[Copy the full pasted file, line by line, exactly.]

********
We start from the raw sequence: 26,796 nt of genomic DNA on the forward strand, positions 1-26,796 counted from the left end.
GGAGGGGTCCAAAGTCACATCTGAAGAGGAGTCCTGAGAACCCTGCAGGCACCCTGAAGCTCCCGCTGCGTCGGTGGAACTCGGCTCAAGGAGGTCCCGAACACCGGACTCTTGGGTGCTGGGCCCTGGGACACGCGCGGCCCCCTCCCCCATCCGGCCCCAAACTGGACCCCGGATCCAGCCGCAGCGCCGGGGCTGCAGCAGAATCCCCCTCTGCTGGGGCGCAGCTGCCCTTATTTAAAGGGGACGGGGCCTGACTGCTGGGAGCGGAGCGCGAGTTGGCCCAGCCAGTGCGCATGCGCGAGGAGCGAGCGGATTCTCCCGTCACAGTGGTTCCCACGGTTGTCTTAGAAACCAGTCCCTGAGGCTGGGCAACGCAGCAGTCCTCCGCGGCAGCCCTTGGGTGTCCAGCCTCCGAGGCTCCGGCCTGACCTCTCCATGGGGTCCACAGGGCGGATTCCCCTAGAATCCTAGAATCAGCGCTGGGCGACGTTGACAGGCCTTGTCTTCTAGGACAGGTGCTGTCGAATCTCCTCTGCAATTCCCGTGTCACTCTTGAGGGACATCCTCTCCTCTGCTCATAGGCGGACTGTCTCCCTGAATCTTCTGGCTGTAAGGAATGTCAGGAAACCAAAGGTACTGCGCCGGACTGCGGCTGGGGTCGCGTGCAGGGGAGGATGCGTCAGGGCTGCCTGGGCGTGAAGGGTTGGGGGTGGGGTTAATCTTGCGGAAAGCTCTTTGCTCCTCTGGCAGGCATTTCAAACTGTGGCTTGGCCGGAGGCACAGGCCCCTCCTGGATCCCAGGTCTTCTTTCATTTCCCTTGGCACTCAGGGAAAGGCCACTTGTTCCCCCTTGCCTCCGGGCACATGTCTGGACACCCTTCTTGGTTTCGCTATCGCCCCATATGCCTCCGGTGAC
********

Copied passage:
We start from the raw sequence: 26,796 nt of genomic DNA on the forward strand, positions 1-26,796 counted from the left end.
GGAGGGGTCCAAAGTCACATCTGAAGAGGAGTCCTGAGAACCCTGCAGGCACCCTGAAGCTCCCGCTGCGTCGGTGGAACTCGGCTCAAGGAGGTCCCGAACACCGGACTCTTGGGTGCTGGGCCCTGGGACACGCGCGGCCCCCTCCCCCATCCGGCCCCAAACTGGACCCCGGATCCAGCCGCAGCGCCGGGGCTGCAGCAGAATCCCCCTCTGCTGGGGCGCAGCTGCCCTTATTTAAAGGGGACGGGGCCTGACTGCTGGGAGCGGAGCGCGAGTTGGCCCAGCCAGTGCGCATGCGCGAGGAGCGAGCGGATTCTCCCGTCACAGTGGTTCCCACGGTTGTCTTAGAAACCAGTCCCTGAGGCTGGGCAACGCAGCAGTCCTCCGCGGCAGCCCTTGGGTGTCCAGCCTCCGAGGCTCCGGCCTGACCTCTCCATGGGGTCCACAGGGCGGATTCCCCTAGAATCCTAGAATCAGCGCTGGGCGACGTTGACAGGCCTTGTCTTCTAGGACAGGTGCTGTCGAATCTCCTCTGCAATTCCCGTGTCACTCTTGAGGGACATCCTCTCCTCTGCTCATAGGCGGACTGTCTCCCTGAATCTTCTGGCTGTAAGGAATGTCAGGAAACCAAAGGTACTGCGCCGGACTGCGGCTGGGGTCGCGTGCAGGGGAGGATGCGTCAGGGCTGCCTGGGCGTGAAGGGTTGGGGGTGGGGTTAATCTTGCGGAAAGCTCTTTGCTCCTCTGGCAGGCATTTCAAACTGTGGCTTGGCCGGAGGCACAGGCCCCTCCTGGATCCCAGGTCTTCTTTCATTTCCCTTGGCACTCAGGGAAAGGCCACTTGTTCCCCCTTGCCTCCGGGCACATGTCTGGACACCCTTCTTGGTTTCGCTATCGCCCCATATGCCTCCGGTGAC